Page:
Related topics

Israeli ‘Actor’ Subject of TV Reality Show

November 28, 2003

TEL AVIV, Israel (AP) _ Take a bit actor yearning for stardom, a cheeky director, and cameras hidden in the actor’s limo and makeup room.

The result is ``The Steve Show,″ an audacious piece of reality TV with a twist: the star had no idea he was being filmed, and the producers had no guarantee he would allow the show to go on the air.

A big gamble, producer-director Yigal Shilon admits, but one that has so far paid off _ and not just for him. The popular Israeli TV series also has brought fame to its hero, the hapless Steve Frankel, though not in the role he believed he was playing.

``We decided to take the story of an actor in a soap opera and follow him getting the role, and base it around life behind the scenes in the world of show business, from unknown to star,″ Shilon said.

``In fact, he isn’t a star, but he becomes a star by default because of being the victim of this hoax,″ Shilon said.

The first of the seven, hour-long episodes _ on Nov. 3 _ topped ratings. The final segment _ in which the hoax is revealed to Steve _ runs Dec. 15.

In the show within ``The Steve Show,″ Frankel’s soap opera character is a partner in a pizza chain who strikes up a friendship with an employee of a rival franchise.

On the set, he is kissed by a comely pizza princess Moran Eisenstein and slapped by her boss _ but the real plots unfold before hidden cameras. Frankel shares his hopes and fears with limo driver Meir, becomes privy to a series of thefts by a ``cast″ member and brings gifts and a love song to Moran.

Frankel, 31, was named Israel but has called himself ``Steve″ since childhood after action hero Steve Austin in ``The Six Million Dollar Man.″

He studied at Beit Zvi, Israel’s oldest theater school, but his career never took him much further than a few TV commercials and the odd school production.

Two years in Los Angeles failed to get him into movies. Back in Israel, he took up part-time work as an eyeglass salesman. By the time he auditioned for the imaginary soap opera, he was close to desperation.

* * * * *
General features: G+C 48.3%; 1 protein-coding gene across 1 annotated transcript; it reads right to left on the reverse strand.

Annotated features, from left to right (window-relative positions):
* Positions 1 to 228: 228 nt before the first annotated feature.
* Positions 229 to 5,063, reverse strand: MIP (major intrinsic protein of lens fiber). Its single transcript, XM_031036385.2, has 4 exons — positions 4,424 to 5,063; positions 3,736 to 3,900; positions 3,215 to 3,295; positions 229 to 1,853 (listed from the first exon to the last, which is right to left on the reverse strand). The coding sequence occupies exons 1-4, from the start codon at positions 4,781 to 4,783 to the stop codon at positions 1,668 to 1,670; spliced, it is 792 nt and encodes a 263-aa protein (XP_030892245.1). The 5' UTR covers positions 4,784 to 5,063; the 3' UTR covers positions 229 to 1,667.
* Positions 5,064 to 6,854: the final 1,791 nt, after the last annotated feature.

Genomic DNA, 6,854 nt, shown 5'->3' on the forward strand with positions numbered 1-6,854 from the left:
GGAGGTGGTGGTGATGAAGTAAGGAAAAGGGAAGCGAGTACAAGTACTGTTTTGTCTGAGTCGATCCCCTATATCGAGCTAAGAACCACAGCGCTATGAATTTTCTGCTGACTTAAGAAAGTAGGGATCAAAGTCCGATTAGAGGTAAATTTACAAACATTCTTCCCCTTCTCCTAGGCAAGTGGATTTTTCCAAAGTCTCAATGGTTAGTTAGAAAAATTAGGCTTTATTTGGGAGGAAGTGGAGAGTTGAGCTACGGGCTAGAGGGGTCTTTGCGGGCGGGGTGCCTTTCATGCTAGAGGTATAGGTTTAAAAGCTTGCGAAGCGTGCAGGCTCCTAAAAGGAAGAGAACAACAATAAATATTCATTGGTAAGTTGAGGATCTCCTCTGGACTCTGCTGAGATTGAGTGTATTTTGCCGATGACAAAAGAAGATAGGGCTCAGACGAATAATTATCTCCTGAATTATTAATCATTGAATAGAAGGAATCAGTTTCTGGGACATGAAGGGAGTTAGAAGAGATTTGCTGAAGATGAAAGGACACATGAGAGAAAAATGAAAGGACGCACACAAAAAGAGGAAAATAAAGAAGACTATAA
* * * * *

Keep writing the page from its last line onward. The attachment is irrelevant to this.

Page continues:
Now, he’s a ``star,″ with viewers logging on to the show’s Web site to vote on whether they think Moran will seduce Frankel, who is married.

In the fourth episode, Moran cries on Steve’s shoulder after telling him she thinks she is pregnant by a former lover. She asks him to call the lab for the results of her pregnancy test.

``Can I have the test of the result, uh, the result of the test, for Moran Eisenstein please?″ he babbles.

When the fake lab assistant says ``congratulations to you both, you’re pregnant,″ he turns to the sobbing Moran with a rueful smile.

``Life’s a soap opera, huh,″ he says.

To preserve a modicum of decency, Shilon did not plant cameras in the Frankel home, but Steve’s wife, Yael, gives on-camera briefings on her chats her husband.

In filming a series whose hero could ultimately refuse permission for it to be shown, Shilon took a big risk _ legal and financial.

He reduced the danger of a lawsuit by involving Frankel’s family. ``If he had wanted to sue us he would have had to sue them as well.″

Colleagues feared Steve might become distraught when the truth was revealed. Shilon said the moment was handled ``very carefully,″ but would not give away the ending. He refused to let Steve be interviewed.

Though the show is _ so far _ a hit, not everyone agrees with the principle. Paul Porush, who teaches media studies at Jerusalem’s Hebrew University, said he finds the Steve Show distressing.

``It’s like watching someone being tortured,″ he said. ``It’s like putting an obstacle in front of a blind person.″